Monday 23 October 2017

Family swap the open road for their new open house

Nicola Anderson

Nicola Anderson

BRIGID McDonagh was reared on the open road, travelling the highways and byways of Ireland in a horse-drawn wooden caravan with a tiny pot-bellied stove.

Her parents died young and so she and her brother and sister were taken in by their grandparents.

There wasn't much money but Brigid never remembers being hungry. The little caravan was always warm and "very comfortable".

"We moved around all the time. It was lovely -- the sense of freedom," smiled Brigid, now a 72-year-old grandmother of 13 and great-grandmother of eight.

But times have changed.

The age-old halting spots used by Travellers like Brigid and her family down the centuries have been taken from them and boulders set roughly down to show that their presence is no longer required, or else housing estates have sprung up in their place.

"I've travelled to Cork without seeing a sign of a Traveller on the road," said Brigid.

Through a combination of force and freewill, Travellers have been made to adapt their lifestyle and nomadic traditions and, for the most part, settle down.

Halting sites have been the solution offered by most local authorities but Geraldine McDonagh, Brigid's daughter-in-law, explained that these are no places to rear a child.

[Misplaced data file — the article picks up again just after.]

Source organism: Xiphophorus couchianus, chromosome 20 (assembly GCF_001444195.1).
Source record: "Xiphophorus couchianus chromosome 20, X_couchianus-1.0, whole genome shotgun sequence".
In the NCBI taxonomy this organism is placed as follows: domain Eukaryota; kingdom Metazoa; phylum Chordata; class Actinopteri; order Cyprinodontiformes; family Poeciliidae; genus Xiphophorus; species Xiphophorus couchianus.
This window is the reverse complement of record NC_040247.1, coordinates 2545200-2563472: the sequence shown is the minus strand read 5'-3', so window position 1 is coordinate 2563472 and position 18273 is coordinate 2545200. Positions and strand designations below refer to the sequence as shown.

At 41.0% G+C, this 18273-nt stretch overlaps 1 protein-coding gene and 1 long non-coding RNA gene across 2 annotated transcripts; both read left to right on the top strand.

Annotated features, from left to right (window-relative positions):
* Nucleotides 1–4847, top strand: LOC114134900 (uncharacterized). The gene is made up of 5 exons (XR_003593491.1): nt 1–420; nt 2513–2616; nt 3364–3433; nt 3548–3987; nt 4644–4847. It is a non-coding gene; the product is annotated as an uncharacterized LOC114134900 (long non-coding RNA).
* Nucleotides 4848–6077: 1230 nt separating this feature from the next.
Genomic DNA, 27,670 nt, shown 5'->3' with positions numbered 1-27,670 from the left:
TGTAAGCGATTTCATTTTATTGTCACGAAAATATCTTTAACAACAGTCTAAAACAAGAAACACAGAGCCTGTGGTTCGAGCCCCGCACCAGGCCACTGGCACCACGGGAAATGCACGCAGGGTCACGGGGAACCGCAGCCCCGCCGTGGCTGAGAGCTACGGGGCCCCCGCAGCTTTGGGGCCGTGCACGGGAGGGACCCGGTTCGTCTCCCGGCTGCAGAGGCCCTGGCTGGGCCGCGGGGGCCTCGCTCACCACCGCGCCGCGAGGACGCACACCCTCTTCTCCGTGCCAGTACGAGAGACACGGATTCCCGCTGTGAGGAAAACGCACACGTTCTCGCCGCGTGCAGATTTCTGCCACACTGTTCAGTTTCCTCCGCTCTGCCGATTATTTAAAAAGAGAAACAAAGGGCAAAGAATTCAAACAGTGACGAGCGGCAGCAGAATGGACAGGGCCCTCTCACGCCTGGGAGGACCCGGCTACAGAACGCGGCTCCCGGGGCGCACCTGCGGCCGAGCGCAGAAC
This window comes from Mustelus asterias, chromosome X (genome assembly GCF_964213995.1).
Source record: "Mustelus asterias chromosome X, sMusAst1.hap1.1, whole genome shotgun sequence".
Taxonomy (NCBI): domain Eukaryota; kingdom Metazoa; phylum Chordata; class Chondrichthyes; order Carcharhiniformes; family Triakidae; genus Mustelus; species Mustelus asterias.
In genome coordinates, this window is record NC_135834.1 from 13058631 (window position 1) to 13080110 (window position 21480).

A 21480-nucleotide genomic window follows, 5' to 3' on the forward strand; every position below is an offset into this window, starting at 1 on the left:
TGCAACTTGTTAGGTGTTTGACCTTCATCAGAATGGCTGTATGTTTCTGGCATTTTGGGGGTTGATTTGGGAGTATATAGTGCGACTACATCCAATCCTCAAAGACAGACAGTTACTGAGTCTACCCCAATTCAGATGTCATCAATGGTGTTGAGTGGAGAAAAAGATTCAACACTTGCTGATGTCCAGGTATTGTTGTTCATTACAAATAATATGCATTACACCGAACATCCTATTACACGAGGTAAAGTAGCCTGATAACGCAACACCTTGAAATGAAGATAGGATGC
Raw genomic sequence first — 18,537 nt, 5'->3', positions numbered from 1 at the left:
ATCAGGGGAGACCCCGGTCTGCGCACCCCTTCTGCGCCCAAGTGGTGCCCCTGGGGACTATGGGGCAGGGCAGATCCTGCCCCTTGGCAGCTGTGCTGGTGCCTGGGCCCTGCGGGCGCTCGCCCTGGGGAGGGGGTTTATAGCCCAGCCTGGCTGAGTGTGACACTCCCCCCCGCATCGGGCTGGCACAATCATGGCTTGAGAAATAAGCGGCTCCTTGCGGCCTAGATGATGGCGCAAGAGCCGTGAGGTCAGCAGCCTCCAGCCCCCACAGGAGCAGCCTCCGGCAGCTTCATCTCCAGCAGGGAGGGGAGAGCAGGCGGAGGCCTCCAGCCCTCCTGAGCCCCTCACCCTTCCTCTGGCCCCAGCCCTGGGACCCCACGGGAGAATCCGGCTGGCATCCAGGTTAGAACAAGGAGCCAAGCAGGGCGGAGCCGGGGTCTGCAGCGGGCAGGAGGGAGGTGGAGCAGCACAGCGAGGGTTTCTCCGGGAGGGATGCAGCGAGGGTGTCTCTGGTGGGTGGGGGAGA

Built with breeze blocks, they are bitterly cold in wintertime, are too cramped, have a strange layout and, in her experience, have dodgy and even dangerous, electrics.

"They were built in a way to show that they were different from the housing of settled people," she declared, adding that nobody thought to consult them.

Now Geraldine stoops with a baby wipe to clean away some muddy footprints from the floor of her dream home, immaculate with white-painted French-style furniture, cream leather sofas and cabinets displaying her collection of lavishly gilded china.

It is one of the seven houses in the Castlebrook project at Tay Lane in Newcastle, Co Dublin, that is home to four generations of the McDonagh family, built to their own specifications at their behest and in accordance with their Traveller traditions -- all the idea of Geraldine's husband, Tony.

As they shyly posed for photographs yesterday -- their family gathered around them -- Brigid McDonagh and her husband John agreed that life "couldn't be better".

The families pop in and out of each other's houses, which are built with no boundary walls to the front, giving more of a community feel.

The interior of each house is open plan and the windows are bigger, providing greater natural light to acknowledge the outdoor nature of the family's heritage.

Geraldine's husband, Tony, a care worker who helps people with Asperger's syndrome, approached South Dublin County Council with the idea and they put him in touch with Cluid, the organisation that provides social housing.

Irish Independent

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